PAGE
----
However, since stock market “bubbles” reflect speculation, greed, and emotional biases, valuations only reflect those emotions. As such, price becomes more reflective of psychology. From a “price perspective,” the level of “greed” is on full display as the S&P 500 trades at one of the most significant deviations on record from its long-term exponential trend. (Such is hard to reconcile, given a 35% correction in March 2020 and a 20% decline in 2022.)
Historically, all market crashes have resulted from things unrelated to valuation levels. Issues such as liquidity, government actions, monetary policy mistakes, recessions, or inflationary spikes are the culprits that trigger the “reversion in sentiment.”
Notably, the “bubbles” and “busts” are never the same.
Comparing the current market to any previous period is rather pointless. Is the current market like 1995, 1999, or 2007? No. Valuations, economics, drivers, etc., all differ from one cycle to the next.
Critically, the financial markets adapt to the cause of the previous “fatal crashes.” However, that adaptation won’t prevent the next one.
There is currently much debate about the health of financial markets. Can prices remain detached from the fundamentals long enough for the economic/earnings recession to catch up with prices?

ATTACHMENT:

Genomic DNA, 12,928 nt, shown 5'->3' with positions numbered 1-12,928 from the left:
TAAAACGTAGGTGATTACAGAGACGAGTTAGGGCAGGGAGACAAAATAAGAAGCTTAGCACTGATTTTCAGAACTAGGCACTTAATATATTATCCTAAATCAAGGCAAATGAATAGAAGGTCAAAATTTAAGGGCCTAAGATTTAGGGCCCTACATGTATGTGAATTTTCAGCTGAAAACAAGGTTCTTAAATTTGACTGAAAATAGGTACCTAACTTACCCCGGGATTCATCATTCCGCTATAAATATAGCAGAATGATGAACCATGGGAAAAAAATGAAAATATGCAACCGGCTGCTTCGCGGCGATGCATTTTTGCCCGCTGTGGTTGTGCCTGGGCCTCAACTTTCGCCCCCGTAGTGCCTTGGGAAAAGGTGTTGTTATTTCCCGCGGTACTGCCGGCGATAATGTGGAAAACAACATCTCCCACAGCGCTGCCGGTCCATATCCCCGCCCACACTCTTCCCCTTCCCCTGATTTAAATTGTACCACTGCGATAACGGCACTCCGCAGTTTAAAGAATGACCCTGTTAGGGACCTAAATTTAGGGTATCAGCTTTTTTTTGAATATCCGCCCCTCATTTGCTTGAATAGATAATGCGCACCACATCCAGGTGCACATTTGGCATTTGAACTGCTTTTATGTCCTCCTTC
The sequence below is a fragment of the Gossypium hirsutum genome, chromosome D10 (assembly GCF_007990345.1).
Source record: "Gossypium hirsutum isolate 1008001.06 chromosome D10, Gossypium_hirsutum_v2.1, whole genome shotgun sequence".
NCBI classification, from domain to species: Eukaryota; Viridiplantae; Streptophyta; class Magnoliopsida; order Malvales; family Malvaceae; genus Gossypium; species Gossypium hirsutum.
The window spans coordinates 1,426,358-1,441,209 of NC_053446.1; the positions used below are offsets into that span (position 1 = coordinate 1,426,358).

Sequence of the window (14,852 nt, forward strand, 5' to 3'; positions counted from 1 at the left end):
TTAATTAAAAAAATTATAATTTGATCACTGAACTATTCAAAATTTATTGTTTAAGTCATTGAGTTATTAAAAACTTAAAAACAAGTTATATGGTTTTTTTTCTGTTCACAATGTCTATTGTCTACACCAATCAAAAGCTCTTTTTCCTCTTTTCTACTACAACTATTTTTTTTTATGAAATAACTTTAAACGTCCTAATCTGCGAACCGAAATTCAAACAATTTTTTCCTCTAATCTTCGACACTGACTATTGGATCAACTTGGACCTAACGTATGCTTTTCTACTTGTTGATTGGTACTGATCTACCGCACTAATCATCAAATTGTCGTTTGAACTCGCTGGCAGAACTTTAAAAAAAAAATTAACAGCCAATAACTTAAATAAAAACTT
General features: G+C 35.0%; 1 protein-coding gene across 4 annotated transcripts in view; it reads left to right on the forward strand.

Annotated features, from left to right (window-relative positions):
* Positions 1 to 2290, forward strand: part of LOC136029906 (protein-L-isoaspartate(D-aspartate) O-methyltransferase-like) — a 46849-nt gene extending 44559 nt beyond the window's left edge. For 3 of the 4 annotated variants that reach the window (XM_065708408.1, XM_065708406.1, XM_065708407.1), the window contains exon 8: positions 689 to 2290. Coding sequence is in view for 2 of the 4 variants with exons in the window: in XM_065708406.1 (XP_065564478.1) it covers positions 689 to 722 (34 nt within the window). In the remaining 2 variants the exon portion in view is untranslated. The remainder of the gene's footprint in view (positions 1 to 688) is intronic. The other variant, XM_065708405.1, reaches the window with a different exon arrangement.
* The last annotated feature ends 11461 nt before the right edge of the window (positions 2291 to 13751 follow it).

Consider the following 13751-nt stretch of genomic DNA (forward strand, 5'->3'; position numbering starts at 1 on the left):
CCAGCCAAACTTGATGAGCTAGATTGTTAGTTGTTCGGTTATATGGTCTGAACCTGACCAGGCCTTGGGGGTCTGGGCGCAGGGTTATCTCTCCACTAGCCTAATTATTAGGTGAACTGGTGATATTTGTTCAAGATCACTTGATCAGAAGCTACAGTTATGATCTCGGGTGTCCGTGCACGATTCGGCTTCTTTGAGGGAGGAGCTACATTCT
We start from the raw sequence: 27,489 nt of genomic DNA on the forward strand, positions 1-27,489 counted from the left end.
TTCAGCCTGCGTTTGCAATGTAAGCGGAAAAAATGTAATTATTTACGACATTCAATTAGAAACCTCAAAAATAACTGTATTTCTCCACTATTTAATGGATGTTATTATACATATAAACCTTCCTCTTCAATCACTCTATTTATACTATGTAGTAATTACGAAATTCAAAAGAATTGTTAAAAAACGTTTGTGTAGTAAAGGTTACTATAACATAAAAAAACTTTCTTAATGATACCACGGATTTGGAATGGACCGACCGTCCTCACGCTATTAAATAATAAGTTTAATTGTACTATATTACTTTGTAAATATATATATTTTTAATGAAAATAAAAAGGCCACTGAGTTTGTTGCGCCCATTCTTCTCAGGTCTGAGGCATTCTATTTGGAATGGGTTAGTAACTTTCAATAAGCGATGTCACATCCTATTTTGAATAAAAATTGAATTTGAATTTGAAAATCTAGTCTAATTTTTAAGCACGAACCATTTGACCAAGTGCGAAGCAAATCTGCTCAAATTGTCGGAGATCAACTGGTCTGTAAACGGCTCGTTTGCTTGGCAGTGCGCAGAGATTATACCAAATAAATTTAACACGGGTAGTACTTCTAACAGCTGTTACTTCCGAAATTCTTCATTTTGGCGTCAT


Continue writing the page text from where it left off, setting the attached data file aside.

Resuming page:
Maybe. It has just never happened.
The speculative appetite for “yield,” fostered by the Fed’s ongoing interventions and suppressed interest rates, remains a powerful force in the short term. Furthermore, investors have now been successfully “trained” by the markets to “stay invested” for “fear of missing out.”
The speculative risks and excess leverage increase leave the markets vulnerable to a sizable correction. The only missing ingredient for such a correction is the catalyst that starts the “panic for the exit.”
It is all reminiscent of the 1929 market peak when Dr. Irving Fisher uttered his famous words: “Stocks have now reached a permanently high plateau.” The clamoring of voices proclaiming the bull market still has plenty of room to run tells the same story. History is replete with market crashes that occurred just as the mainstream belief made heretics out of anyone who dared to contradict the bullish bias.
When will Soros’ “Theory of Reflexivity” affect the market? No one knows with any certainty. But what we do know with certainty is that markets are affected by gravity. Eventually, for whatever reason, what goes up will come down.
Make sure to manage your portfolio risk accordingly.
Lance Roberts is a Chief Portfolio Strategist/Economist for RIA Advisors. He is also the host of “The Lance Roberts Podcast” and Chief Editor of the “Real Investment Advice” website and author of “Real Investment Daily” blog and “Real Investment Report“. Follow Lance on Facebook, Twitter, Linked-In and YouTube
Fed Chief Jerome Powell says a March rate cut is not likely
PUBLISHED WED, JAN 31 20243:05 PM ESTUPDATED WED, JAN 31 20243:59 PM EST
- “I don’t think it’s likely that the committee will reach a level of confidence by the time of the March meeting” to cut rates, Powell said.